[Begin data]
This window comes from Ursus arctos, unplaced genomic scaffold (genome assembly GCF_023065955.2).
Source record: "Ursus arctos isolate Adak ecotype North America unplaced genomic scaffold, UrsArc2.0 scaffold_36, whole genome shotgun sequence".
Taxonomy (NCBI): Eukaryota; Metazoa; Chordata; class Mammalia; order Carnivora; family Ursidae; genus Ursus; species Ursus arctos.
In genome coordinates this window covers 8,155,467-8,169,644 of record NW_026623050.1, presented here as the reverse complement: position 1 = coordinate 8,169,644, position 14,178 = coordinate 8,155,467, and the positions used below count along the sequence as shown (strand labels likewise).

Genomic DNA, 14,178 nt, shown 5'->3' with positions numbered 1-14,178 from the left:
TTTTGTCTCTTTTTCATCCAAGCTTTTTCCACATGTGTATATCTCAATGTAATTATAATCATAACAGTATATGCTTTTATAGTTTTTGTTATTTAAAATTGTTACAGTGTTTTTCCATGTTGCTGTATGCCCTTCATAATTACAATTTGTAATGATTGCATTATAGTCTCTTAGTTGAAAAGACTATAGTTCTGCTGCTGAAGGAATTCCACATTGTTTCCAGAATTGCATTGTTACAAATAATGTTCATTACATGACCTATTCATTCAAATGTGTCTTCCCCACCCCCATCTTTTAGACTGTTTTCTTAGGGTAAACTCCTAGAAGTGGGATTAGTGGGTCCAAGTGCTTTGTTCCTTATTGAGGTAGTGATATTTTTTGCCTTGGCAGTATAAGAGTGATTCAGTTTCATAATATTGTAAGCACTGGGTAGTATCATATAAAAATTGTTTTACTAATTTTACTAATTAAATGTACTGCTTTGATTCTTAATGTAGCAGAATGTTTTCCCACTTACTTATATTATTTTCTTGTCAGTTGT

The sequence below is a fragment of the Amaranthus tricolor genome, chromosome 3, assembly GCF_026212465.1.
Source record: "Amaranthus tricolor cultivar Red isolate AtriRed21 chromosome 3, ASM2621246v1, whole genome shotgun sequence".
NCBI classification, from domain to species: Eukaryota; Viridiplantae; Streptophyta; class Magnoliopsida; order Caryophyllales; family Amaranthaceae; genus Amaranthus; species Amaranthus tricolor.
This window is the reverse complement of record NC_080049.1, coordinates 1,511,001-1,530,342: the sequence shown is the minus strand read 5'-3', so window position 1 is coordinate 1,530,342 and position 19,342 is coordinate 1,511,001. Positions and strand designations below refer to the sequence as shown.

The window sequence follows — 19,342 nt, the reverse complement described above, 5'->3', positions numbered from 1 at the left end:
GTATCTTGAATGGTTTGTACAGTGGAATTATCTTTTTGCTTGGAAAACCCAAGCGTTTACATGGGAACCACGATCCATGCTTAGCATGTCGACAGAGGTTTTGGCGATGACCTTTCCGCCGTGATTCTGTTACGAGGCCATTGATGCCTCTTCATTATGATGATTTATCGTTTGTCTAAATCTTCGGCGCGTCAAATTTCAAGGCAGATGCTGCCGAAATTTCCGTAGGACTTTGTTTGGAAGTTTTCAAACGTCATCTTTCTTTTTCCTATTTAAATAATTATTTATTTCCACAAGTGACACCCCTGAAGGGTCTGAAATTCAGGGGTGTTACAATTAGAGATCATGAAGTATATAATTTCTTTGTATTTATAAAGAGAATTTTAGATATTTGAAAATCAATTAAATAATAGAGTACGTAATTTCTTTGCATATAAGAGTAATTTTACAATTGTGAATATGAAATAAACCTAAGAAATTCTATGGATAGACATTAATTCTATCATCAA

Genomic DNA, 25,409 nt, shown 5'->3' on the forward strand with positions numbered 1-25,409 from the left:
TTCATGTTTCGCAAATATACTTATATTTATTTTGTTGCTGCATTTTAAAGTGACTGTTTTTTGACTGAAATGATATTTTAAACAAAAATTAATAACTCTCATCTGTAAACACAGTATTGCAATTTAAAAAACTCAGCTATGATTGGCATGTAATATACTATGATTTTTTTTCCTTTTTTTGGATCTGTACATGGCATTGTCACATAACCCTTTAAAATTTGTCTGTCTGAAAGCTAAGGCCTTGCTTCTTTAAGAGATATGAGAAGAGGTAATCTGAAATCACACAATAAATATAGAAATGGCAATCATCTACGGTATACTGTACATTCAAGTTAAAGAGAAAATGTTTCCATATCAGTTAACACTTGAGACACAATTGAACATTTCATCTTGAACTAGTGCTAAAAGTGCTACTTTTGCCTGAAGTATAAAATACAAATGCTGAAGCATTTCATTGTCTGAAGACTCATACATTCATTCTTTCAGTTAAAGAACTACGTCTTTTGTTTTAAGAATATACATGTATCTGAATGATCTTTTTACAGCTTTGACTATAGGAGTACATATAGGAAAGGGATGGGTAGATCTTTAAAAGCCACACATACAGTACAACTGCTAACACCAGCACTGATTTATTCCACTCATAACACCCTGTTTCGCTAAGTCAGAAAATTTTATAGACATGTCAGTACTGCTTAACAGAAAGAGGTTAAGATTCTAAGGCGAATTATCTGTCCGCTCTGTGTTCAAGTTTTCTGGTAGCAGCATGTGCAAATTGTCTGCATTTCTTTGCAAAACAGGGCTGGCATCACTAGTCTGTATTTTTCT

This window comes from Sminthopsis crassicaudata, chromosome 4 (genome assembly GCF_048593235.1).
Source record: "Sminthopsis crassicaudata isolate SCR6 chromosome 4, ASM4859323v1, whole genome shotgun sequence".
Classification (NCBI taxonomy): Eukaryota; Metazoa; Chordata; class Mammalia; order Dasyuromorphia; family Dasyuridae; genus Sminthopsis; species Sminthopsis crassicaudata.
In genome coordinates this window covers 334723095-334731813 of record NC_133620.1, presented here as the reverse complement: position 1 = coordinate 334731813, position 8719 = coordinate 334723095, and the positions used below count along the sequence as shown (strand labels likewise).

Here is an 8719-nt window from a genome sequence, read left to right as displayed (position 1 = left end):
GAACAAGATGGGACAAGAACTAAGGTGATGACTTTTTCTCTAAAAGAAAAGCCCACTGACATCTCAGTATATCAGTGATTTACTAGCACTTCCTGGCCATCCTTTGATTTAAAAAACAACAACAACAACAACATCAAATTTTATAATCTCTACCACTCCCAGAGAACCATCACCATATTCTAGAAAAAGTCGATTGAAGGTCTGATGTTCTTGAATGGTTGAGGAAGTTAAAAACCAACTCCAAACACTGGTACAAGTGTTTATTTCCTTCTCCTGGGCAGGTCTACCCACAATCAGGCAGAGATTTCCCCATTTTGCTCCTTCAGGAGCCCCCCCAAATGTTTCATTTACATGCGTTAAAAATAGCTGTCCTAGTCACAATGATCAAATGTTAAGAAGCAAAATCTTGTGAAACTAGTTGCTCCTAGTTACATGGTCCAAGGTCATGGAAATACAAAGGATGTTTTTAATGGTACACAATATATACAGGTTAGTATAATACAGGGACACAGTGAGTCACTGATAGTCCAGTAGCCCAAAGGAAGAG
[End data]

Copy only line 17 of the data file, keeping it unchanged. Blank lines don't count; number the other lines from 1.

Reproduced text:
Classification (NCBI taxonomy): Eukaryota; Metazoa; Chordata; class Mammalia; order Dasyuromorphia; family Dasyuridae; genus Sminthopsis; species Sminthopsis crassicaudata.